Population growth and increasing economic development have led to a new era of hydroelectric complexes constructions in developing countries, often firing up enduring controversies. Amongst the most controversial dam projects, the Belo Monte dam complex in Brazil has flared up local and international opposition since its inception in the mid Seventies, and still remains highly contested after almost fourty years. Facing resistance from a wide variety of people - from local Amazonian tribes and traditional people to environmentalists and global celebrities - Belo Monte is at the centre of a ferocious political, economical, environmental and human rights debate. Deeply involved in corruption scandals embracing Brazilian politics and private corporations, the dam has been inaugurated in 2016 and is currently missing only the last of the three federal licenses needed in order to start operating, with still ongoing court battles.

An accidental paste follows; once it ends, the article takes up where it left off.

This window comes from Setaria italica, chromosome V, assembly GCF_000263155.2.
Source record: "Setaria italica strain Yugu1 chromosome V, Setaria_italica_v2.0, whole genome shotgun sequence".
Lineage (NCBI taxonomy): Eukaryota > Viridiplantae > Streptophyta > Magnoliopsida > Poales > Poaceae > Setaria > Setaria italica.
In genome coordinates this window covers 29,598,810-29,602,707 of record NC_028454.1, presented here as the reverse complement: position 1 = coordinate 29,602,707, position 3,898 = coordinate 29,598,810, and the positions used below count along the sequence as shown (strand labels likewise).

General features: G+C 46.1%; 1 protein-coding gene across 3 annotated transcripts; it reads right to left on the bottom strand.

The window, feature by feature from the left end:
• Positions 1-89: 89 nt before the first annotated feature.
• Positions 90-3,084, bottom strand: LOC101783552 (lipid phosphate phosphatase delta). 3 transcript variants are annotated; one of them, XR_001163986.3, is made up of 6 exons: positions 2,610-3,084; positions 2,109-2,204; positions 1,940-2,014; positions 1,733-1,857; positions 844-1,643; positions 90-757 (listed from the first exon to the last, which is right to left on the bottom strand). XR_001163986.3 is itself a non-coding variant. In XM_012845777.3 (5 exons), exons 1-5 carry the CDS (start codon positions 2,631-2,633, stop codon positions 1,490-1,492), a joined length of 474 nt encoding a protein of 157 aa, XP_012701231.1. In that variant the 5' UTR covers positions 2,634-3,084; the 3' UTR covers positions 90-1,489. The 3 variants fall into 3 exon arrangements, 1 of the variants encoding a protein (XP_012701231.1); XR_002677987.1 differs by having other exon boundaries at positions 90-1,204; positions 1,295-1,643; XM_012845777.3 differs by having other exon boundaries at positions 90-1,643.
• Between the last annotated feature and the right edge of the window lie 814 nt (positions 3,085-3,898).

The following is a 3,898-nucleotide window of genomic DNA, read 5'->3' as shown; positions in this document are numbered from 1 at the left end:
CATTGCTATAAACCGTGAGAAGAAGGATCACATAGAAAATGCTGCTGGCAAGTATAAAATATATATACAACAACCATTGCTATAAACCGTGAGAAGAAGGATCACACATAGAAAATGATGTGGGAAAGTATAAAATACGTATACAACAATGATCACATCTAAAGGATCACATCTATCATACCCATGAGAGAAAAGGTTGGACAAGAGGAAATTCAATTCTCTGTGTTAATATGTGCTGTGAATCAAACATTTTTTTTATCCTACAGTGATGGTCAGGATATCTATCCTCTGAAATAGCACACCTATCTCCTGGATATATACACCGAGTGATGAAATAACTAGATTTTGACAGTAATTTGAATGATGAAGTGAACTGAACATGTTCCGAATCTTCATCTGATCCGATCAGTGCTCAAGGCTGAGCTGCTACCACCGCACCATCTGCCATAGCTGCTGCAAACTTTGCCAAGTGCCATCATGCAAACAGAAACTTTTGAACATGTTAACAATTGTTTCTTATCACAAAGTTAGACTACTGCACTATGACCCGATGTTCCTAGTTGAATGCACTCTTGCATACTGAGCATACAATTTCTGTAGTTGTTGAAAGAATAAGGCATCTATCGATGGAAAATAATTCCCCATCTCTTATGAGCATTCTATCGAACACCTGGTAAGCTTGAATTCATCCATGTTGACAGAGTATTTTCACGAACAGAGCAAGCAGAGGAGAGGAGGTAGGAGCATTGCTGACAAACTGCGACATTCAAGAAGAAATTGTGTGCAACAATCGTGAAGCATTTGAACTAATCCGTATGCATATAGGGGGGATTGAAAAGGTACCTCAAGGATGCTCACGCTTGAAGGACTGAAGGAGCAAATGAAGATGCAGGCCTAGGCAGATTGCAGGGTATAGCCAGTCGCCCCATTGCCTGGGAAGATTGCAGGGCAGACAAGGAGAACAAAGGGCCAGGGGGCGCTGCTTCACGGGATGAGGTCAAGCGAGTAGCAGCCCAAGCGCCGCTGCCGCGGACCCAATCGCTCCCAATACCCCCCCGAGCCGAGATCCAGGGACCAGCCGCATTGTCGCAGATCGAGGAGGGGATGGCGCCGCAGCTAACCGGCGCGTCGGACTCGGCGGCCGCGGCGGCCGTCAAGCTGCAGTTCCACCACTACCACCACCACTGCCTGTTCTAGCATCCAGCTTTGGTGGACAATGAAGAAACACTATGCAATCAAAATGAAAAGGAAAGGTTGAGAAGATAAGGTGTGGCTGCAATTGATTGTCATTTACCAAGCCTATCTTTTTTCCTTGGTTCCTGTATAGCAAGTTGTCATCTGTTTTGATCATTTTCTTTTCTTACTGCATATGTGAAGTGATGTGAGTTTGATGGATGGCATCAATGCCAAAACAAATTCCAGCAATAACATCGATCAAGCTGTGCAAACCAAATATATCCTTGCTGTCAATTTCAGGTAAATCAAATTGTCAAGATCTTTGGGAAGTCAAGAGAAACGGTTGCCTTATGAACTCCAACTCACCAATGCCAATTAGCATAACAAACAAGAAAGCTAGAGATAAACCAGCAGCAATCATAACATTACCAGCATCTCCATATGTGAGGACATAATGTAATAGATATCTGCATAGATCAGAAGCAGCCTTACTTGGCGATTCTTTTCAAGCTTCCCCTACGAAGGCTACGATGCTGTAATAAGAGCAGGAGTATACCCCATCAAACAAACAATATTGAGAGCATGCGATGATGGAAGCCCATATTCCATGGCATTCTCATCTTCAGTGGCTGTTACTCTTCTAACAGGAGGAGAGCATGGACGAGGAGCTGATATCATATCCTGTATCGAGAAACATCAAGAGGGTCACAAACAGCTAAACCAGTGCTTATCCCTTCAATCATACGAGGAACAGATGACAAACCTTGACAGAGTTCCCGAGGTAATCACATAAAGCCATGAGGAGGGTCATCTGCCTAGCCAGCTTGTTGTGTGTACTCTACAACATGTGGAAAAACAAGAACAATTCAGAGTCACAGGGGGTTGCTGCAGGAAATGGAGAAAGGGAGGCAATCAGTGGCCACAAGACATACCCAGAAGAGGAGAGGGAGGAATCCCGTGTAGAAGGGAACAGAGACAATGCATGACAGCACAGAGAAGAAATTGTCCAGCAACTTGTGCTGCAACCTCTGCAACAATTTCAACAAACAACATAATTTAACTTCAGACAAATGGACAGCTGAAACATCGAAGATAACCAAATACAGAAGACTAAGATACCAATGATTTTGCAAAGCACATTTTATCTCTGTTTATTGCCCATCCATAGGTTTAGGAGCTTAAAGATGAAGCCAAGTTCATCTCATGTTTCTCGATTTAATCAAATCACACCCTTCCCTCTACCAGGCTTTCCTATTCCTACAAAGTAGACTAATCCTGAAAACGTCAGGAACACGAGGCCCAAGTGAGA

Belo Monte has already changed forever the city of Altamira, which has become the municipality with the highest number of crimes in the nation, is threatening the Amazonian riverine ecosystem and is deemed to emit an alarming quantity of greenhouse gases. When operative, the dam will completely displace 20,000 people. Yet, the Brazilian Government has deemed more than once the complex necessary for the country’s economical and social growth. Is a country’s prosperity worth the environmental toll caused by the impacts of mega-dams?
Introduced by a general exploration on dams, the research starts from nowadays. With freshly President-elect Jaìr Bolsonaro’s controversial environmental agenda and local tribes still on the warpath, the analysis covers the most recent years of the online debate, with a final focus on 2014-2018, to map the complex network of relationships and interests between the actors and how the topics involved are being narrated by different websites, both Brazilian and international.